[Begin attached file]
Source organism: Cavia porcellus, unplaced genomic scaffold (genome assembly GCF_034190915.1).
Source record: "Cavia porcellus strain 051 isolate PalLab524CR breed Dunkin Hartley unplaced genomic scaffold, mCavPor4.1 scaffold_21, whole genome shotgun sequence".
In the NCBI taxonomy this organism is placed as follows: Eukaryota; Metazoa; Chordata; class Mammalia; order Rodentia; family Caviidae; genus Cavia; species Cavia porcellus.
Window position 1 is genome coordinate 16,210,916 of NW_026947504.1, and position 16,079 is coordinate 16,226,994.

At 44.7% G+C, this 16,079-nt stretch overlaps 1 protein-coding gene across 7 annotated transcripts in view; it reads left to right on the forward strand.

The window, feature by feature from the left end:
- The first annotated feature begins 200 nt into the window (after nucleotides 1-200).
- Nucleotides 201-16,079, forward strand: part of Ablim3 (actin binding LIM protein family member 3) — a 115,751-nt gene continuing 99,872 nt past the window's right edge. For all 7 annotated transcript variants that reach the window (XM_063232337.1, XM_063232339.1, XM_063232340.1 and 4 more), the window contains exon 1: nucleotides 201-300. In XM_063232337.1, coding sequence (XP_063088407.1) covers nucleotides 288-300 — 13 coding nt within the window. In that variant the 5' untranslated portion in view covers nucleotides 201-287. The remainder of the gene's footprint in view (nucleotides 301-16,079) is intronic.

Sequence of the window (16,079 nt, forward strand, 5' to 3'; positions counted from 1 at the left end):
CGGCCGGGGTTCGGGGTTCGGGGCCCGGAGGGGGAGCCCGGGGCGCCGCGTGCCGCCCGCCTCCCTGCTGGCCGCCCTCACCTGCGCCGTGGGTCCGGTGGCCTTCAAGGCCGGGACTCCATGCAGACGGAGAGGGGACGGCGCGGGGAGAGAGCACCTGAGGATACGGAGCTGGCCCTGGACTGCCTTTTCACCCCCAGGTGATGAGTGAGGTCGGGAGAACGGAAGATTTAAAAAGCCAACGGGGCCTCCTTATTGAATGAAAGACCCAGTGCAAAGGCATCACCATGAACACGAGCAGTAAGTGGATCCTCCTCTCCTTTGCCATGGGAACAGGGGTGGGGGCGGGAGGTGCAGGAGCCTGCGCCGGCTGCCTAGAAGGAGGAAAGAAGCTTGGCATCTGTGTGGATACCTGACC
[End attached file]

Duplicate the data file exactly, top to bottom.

Source organism: Cavia porcellus, unplaced genomic scaffold (genome assembly GCF_034190915.1).
Source record: "Cavia porcellus strain 051 isolate PalLab524CR breed Dunkin Hartley unplaced genomic scaffold, mCavPor4.1 scaffold_21, whole genome shotgun sequence".
In the NCBI taxonomy this organism is placed as follows: Eukaryota; Metazoa; Chordata; class Mammalia; order Rodentia; family Caviidae; genus Cavia; species Cavia porcellus.
Window position 1 is genome coordinate 16,210,916 of NW_026947504.1, and position 16,079 is coordinate 16,226,994.

At 44.7% G+C, this 16,079-nt stretch overlaps 1 protein-coding gene across 7 annotated transcripts in view; it reads left to right on the forward strand.

The window, feature by feature from the left end:
- The first annotated feature begins 200 nt into the window (after nucleotides 1-200).
- Nucleotides 201-16,079, forward strand: part of Ablim3 (actin binding LIM protein family member 3) — a 115,751-nt gene continuing 99,872 nt past the window's right edge. For all 7 annotated transcript variants that reach the window (XM_063232337.1, XM_063232339.1, XM_063232340.1 and 4 more), the window contains exon 1: nucleotides 201-300. In XM_063232337.1, coding sequence (XP_063088407.1) covers nucleotides 288-300 — 13 coding nt within the window. In that variant the 5' untranslated portion in view covers nucleotides 201-287. The remainder of the gene's footprint in view (nucleotides 301-16,079) is intronic.

Sequence of the window (16,079 nt, forward strand, 5' to 3'; positions counted from 1 at the left end):
CGGCCGGGGTTCGGGGTTCGGGGCCCGGAGGGGGAGCCCGGGGCGCCGCGTGCCGCCCGCCTCCCTGCTGGCCGCCCTCACCTGCGCCGTGGGTCCGGTGGCCTTCAAGGCCGGGACTCCATGCAGACGGAGAGGGGACGGCGCGGGGAGAGAGCACCTGAGGATACGGAGCTGGCCCTGGACTGCCTTTTCACCCCCAGGTGATGAGTGAGGTCGGGAGAACGGAAGATTTAAAAAGCCAACGGGGCCTCCTTATTGAATGAAAGACCCAGTGCAAAGGCATCACCATGAACACGAGCAGTAAGTGGATCCTCCTCTCCTTTGCCATGGGAACAGGGGTGGGGGCGGGAGGTGCAGGAGCCTGCGCCGGCTGCCTAGAAGGAGGAAAGAAGCTTGGCATCTGTGTGGATACCTGACC